Articles | Volume 12, issue 4
Biogeosciences, 12, 1223–1236, 2015
https://doi.org/10.5194/bg-12-1223-2015
Biogeosciences, 12, 1223–1236, 2015
https://doi.org/10.5194/bg-12-1223-2015
Research article
25 Feb 2015
Research article | 25 Feb 2015

Coral records of reef-water pH across the central Great Barrier Reef, Australia: assessing the influence of river runoff on inshore reefs

J. P. D'Olivo et al.

Related authors

Multi-trace-element sea surface temperature coral reconstruction for the southern Mozambique Channel reveals teleconnections with the tropical Atlantic
Jens Zinke, Juan P. D'Olivo, Christoph J. Gey, Malcolm T. McCulloch, J. Henrich Bruggemann, Janice M. Lough, and Mireille M. M. Guillaume
Biogeosciences, 16, 695–712, https://doi.org/10.5194/bg-16-695-2019,https://doi.org/10.5194/bg-16-695-2019, 2019
Short summary
Coral calcifying fluid aragonite saturation states derived from Raman spectroscopy
Thomas M. DeCarlo, Juan P. D'Olivo, Taryn Foster, Michael Holcomb, Thomas Becker, and Malcolm T. McCulloch
Biogeosciences, 14, 5253–5269, https://doi.org/10.5194/bg-14-5253-2017,https://doi.org/10.5194/bg-14-5253-2017, 2017
Short summary

Related subject area

Paleobiogeoscience: Marine Record
Testing the effect of bioturbation and species abundance upon discrete-depth individual foraminifera analysis
Bryan C. Lougheed and Brett Metcalfe
Biogeosciences, 19, 1195–1209, https://doi.org/10.5194/bg-19-1195-2022,https://doi.org/10.5194/bg-19-1195-2022, 2022
Short summary
Test-size evolution of the planktonic foraminifer Globorotalia menardii in the eastern tropical Atlantic since the Late Miocene
Thore Friesenhagen
Biogeosciences, 19, 777–805, https://doi.org/10.5194/bg-19-777-2022,https://doi.org/10.5194/bg-19-777-2022, 2022
Short summary
Distribution of coccoliths in surface sediments across the Drake Passage and calcification of Emiliania huxleyi morphotypes
Nele Manon Vollmar, Karl-Heinz Baumann, Mariem Saavedra-Pellitero, and Iván Hernández-Almeida
Biogeosciences, 19, 585–612, https://doi.org/10.5194/bg-19-585-2022,https://doi.org/10.5194/bg-19-585-2022, 2022
Short summary
Vertical distribution of planktic foraminifera through an oxygen minimum zone: how assemblages and test morphology reflect oxygen concentrations
Catherine V. Davis, Karen Wishner, Willem Renema, and Pincelli M. Hull
Biogeosciences, 18, 977–992, https://doi.org/10.5194/bg-18-977-2021,https://doi.org/10.5194/bg-18-977-2021, 2021
Reconstructing past variations in environmental conditions and paleoproductivity over the last  ∼ 8000 years off north-central Chile (30° S)
Práxedes Muñoz, Lorena Rebolledo, Laurent Dezileau, Antonio Maldonado, Christoph Mayr, Paola Cárdenas, Carina B. Lange, Katherine Lalangui, Gloria Sanchez, Marco Salamanca, Karen Araya, Ignacio Jara, Gabriel Easton, and Marcel Ramos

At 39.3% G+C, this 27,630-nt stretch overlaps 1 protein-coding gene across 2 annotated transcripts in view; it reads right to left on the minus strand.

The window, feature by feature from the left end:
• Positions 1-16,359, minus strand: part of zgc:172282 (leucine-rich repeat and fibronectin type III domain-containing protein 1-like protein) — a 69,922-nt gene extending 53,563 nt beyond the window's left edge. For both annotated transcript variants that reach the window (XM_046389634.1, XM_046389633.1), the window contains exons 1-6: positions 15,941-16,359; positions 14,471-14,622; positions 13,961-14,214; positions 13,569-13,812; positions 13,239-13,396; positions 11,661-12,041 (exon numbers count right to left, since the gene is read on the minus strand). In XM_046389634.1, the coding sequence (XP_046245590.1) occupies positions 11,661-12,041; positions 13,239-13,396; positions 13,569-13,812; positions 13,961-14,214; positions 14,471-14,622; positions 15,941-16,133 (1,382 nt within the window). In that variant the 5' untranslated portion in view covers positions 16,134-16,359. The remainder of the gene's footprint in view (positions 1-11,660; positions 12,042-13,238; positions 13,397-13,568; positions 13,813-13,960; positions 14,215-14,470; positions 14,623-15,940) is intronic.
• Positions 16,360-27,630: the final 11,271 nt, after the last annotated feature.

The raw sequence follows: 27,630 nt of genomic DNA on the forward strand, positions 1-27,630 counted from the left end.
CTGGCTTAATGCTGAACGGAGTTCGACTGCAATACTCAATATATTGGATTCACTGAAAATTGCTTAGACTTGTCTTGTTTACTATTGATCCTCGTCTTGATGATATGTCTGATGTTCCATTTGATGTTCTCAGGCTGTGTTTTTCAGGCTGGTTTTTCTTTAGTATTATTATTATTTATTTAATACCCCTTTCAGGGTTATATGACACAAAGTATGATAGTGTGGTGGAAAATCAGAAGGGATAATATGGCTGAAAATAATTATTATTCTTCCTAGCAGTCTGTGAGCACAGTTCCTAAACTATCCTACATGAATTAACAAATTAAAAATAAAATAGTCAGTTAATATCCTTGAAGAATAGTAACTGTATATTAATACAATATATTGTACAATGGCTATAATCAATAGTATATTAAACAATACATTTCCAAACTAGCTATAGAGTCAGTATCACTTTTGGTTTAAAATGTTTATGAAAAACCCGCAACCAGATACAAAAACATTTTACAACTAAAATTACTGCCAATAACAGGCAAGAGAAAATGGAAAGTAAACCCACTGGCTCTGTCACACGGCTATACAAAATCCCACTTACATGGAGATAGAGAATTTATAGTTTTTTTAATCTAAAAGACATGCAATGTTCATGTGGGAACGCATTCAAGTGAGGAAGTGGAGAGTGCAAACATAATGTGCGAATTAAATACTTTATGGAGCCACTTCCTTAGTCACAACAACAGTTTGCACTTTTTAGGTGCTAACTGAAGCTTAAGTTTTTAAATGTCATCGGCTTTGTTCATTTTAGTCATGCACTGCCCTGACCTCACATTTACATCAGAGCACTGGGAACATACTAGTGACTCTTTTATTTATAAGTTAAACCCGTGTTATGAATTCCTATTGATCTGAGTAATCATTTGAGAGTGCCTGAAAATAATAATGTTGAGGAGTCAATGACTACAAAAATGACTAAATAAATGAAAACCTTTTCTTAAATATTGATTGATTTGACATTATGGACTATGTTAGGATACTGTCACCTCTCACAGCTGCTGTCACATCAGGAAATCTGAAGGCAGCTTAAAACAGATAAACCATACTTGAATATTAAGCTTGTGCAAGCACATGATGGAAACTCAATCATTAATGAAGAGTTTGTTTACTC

Biogeosciences, 17, 5763–5785, https://doi.org/10.5194/bg-17-5763-2020,https://doi.org/10.5194/bg-17-5763-2020, 2020
Short summary

Cited articles

Albright, R., Langdon, C., and Anthony, K. R. N.: Dynamics of seawater carbonate chemistry, production, and calcification of a coral reef flat, central Great Barrier Reef, Biogeosciences, 10, 6747–6758, https://doi.org/10.5194/bg-10-6747-2013, 2013.
Al-Horani, F. A., Al-Moghrabi, S. M., and de Beer, D.: The mechanism of calcification and its relation to photosynthesis and respiration in the scleractinian coral Galaxea fascicularis, Mar. Biol., 142, 419–426, 2003.
Allemand, D., Tambutt, E. E., Girard, J. P., and Jaubert, J.: Organic matrix synthesis in the scleractinian coral stylophora pistillata: role in biomineralization and potential target of the organotin tributyltin, J. Exp. Biol., 201, 2001–2009, 1998.
Allemand, D., Ferrier-Pages, C., Furla, P., Houlbreque, F., Puverel, S., Reynaud, S., Tambutte, E., Tambutte, S., and Zoccola, D.: Biomineralisation in reef-building corals: from molecular mechanisms to environmental control, C. R. Palevol., 3, 453–467, 2004.
Andersson, A. J., Mackenzie, F. T., and Lerman, A.: Coastal ocean and carbonate systems in the high CO2 world of the anthropocene, Am. J. Sci., 305, 875–918, 2005.
Download
Short summary
The boron isotope composition in the skeleton of massive Porites corals from the central Great Barrier Reef is used to reconstruct the seawater pH over the 1940-2009 period. The long-term decline in the coral-reconstructed seawater pH is in close agreement with estimates based on the CO2 uptake by surface waters due to rising atmospheric levels. We also observed a significant relationship between terrestrial runoff data and the inshore coral boron isotopes records.
Altmetrics
Final-revised paper
Preprint